Finance still priority

OVER FOUR days members of the 28th Synod meeting grappled with the financial situation of the Church in Queensland.

On the final day of the meeting members recognised, by consensus, the significance and complexity of the financial posit-ion of the Synod and supported the process which has commenced with presbyteries and agencies to identify underutilised assets and reallocate those resources.

Part 3(b) of the proposal was also passed by consensus, that the Council of Synod, resourced by the Finance, Investment and Property (FIP) Board, develop, approve and implement a new model for contributions by presbyteries, congregations and agencies to the Synod.

Part 3(a), that the same group would progress the work outlined in the previous statement to deal with the current financial deficit and sustain resourcing for mission and ministry into the future, was passed by agreement.

FIP Board Chair Andrew McBryde spoke to Synod members on the “financial challenge”. He warned Synod members that the Church is still in a financial crisis.

“The financial challenge hasn’t gone anywhere,” he said.

Synod Financial and Property Services (FAPS) Department director Robert Packer said it was difficult to explain the complexities of the situation.

“In just two and a half years the Synod reserves have dropped from $94 million to just $20 million and will drop further.”

He said that $20 million was insufficient to meet Synod requirements.

Mr Packer said the Synod had cut as much as possible.

“This is not another ‘we need to cut 20% across the board’. We need to stop doing something,” said Mr Packer.

As a short-term measure the Synod was able to secure a line of credit from the ANZ bank.

“The Synod is currently able to operate not only on the good grace of God, but also the grace of the ANZ bank.”

Mr McBryde assured the Synod members that the bank loan is only a short-term solution.

Mr Packer reminded Synod members that the staff in the Synod office have not only suffered huge cutbacks through natural attrition and redundancies, but have had to pick up work done by people who had left as well as cope with abuse from people angry that work was slow in getting done.

Mr McBryde assured members there was no fraud in regard to the impaired loans which initially caused the financial crisis in the Synod.

“There were errors of judgement, perhaps a lack of skilled staff, and great reliance placed on the expertise of one or two people,” he said.

He said the focus on profitability and growing funds for the Mission and Service Fund and unnecessarily complex fund structures led to poor transparency and accountability. He said a lot had been done to amend those practices.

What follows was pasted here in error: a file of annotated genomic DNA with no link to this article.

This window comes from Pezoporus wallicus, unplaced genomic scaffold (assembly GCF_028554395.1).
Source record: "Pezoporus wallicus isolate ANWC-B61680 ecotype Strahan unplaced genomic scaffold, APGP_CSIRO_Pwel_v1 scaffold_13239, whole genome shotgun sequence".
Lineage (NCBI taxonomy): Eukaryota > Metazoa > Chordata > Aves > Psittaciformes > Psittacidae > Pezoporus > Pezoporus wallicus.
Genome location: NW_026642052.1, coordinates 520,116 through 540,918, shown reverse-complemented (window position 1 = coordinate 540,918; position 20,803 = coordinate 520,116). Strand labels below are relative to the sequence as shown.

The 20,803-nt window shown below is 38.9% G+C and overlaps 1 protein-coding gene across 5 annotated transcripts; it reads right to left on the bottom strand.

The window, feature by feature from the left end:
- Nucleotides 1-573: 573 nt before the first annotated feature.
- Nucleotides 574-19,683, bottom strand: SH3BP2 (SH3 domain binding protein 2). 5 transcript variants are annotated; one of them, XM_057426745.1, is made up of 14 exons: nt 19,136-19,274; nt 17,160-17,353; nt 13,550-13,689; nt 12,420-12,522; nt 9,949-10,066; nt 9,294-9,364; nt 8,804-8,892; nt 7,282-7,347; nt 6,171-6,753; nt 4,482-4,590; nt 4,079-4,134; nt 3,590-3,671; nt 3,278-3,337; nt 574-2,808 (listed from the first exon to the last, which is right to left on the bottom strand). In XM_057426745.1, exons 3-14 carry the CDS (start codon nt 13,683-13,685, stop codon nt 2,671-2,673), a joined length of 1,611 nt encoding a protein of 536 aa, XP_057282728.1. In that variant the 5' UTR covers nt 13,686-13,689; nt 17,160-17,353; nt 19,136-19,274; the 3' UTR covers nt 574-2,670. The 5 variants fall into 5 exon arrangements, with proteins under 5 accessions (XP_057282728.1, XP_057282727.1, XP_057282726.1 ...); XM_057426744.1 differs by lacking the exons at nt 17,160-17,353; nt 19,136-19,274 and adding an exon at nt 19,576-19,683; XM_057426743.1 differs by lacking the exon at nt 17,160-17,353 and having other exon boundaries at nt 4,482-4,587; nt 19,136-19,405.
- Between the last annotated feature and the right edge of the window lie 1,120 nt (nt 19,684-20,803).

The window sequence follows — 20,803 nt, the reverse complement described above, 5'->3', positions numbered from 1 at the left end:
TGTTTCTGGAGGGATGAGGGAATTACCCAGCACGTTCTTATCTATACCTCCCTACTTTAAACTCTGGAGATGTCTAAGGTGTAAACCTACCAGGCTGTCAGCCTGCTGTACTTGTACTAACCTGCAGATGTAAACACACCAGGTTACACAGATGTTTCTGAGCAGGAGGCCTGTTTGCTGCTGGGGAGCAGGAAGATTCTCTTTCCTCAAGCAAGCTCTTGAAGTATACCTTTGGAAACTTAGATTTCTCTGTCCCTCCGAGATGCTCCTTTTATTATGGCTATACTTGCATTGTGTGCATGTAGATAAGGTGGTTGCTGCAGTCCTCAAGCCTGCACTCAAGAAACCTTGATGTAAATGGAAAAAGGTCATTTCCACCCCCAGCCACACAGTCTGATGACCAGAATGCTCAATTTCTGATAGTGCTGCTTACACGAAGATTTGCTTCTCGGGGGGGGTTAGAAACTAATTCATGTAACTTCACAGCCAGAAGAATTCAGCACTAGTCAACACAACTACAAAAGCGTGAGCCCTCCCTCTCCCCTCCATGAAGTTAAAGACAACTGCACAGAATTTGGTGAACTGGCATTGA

After small groups met, Mr McBryde said there were some “very considered and heartfelt questions and responses” that the FIP Board will take into account. He was encouraged by the positive nature of the table group responses.

To the comment that the Synod could sell off one large asset he responded saying that the problem is more complex than that.

“That won’t fix the problem in the long run. It hasn’t fixed the problem in the past.

“I wish it was that easy, but it is not.”

Mr Packer reminded Synod members that saleable assets are the ones that are generating income for the Church.

He said that while Uniting Church agencies are under strict guidelines and “extreme pressure for their assets to perform”, congregational assets can remain underutilised with little consequence.

Mr Packer said it was difficult to define what are underutilised congregational property.

“The issue for the FIP Board is that you can’t just say things are underutilised.

“There is missional usage as well as economic usage,” he said.

Mr McBryde reminded Synod members that the FIP Board can make recommendations but is powerless to act.

“The bottom line is that we can’t seize assets that are beneficially used by other parts of the Synod.”

The $1000 for a 1000 campaign launched by the Moderator at the 27th Synod raised around $120,000 for the Synod. The Synod has also reduced its contribution to the Assembly.

Mr McBryde said the FIP Board was committed to work with UnitingCare and Wesley Mission Brisbane to develop specific ways the agencies can support the Mission and Service Fund in a more transparent way.

Mr Johnson acknowledged members of the FIP Board and their dedicated work to deal with the situation.

There were over 100 questions and comments asked regarding the report. Answers to those, as well as Mr Packer’s PowerPoint presentation, will be available on the FAPS website in the coming days.